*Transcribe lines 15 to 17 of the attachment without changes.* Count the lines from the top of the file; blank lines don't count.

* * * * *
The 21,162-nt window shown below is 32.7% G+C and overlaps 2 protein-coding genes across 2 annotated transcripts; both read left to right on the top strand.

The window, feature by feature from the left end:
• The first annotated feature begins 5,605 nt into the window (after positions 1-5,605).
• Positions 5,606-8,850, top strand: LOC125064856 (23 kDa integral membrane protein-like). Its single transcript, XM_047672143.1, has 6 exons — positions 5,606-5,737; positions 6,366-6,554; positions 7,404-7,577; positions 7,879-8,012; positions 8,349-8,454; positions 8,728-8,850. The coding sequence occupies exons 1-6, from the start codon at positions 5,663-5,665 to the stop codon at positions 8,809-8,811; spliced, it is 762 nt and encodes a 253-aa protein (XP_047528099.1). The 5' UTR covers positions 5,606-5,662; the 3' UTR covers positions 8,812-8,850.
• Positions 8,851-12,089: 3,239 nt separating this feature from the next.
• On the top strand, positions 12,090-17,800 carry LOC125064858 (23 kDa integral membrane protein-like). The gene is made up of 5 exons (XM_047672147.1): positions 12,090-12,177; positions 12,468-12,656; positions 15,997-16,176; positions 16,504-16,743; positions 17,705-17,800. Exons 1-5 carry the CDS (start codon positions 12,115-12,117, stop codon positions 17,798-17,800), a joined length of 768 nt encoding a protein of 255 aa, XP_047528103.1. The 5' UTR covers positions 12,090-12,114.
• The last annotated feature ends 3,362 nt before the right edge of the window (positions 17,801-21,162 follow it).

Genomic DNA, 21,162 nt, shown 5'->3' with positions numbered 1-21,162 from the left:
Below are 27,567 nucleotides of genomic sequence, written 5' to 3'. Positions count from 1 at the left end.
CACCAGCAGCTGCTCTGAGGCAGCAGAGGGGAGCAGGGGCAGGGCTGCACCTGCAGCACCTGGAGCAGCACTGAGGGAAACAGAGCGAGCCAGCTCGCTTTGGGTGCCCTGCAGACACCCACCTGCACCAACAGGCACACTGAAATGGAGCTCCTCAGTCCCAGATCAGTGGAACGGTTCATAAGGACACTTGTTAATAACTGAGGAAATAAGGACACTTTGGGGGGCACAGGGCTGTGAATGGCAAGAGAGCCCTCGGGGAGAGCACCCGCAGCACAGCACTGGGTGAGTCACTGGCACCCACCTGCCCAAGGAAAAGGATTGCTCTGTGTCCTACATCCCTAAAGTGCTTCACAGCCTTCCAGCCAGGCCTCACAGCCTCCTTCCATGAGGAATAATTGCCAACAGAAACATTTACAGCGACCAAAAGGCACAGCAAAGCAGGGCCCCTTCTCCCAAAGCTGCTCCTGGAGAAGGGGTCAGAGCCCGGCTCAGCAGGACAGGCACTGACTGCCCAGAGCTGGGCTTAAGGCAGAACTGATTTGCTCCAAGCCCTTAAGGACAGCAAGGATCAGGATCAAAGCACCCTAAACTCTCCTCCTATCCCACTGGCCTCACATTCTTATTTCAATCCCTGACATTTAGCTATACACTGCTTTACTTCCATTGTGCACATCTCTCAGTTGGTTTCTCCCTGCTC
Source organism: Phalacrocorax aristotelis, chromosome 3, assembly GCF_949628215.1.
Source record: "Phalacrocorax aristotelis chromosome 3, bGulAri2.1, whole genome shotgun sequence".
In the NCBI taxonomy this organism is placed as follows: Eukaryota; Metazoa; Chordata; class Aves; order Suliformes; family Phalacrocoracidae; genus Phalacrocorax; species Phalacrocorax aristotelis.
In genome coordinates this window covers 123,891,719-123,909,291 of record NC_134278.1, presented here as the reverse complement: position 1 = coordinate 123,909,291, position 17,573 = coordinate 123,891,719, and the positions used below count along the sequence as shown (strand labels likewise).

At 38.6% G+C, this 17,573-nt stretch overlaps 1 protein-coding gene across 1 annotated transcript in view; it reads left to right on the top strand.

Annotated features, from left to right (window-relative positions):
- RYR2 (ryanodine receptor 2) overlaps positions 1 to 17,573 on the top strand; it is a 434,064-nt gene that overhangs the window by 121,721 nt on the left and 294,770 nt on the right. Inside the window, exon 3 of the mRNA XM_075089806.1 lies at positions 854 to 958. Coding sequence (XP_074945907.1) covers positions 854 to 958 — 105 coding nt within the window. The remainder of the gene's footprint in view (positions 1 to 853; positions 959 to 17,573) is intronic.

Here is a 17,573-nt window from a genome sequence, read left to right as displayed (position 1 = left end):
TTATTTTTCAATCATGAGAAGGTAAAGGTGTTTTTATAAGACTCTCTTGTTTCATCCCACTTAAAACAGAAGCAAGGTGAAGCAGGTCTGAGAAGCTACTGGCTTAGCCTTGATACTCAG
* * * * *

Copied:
At 38.6% G+C, this 17,573-nt stretch overlaps 1 protein-coding gene across 1 annotated transcript in view; it reads left to right on the top strand.

Annotated features, from left to right (window-relative positions):
- RYR2 (ryanodine receptor 2) overlaps positions 1 to 17,573 on the top strand; it is a 434,064-nt gene that overhangs the window by 121,721 nt on the left and 294,770 nt on the right. Inside the window, exon 3 of the mRNA XM_075089806.1 lies at positions 854 to 958. Coding sequence (XP_074945907.1) covers positions 854 to 958 — 105 coding nt within the window. The remainder of the gene's footprint in view (positions 1 to 853; positions 959 to 17,573) is intronic.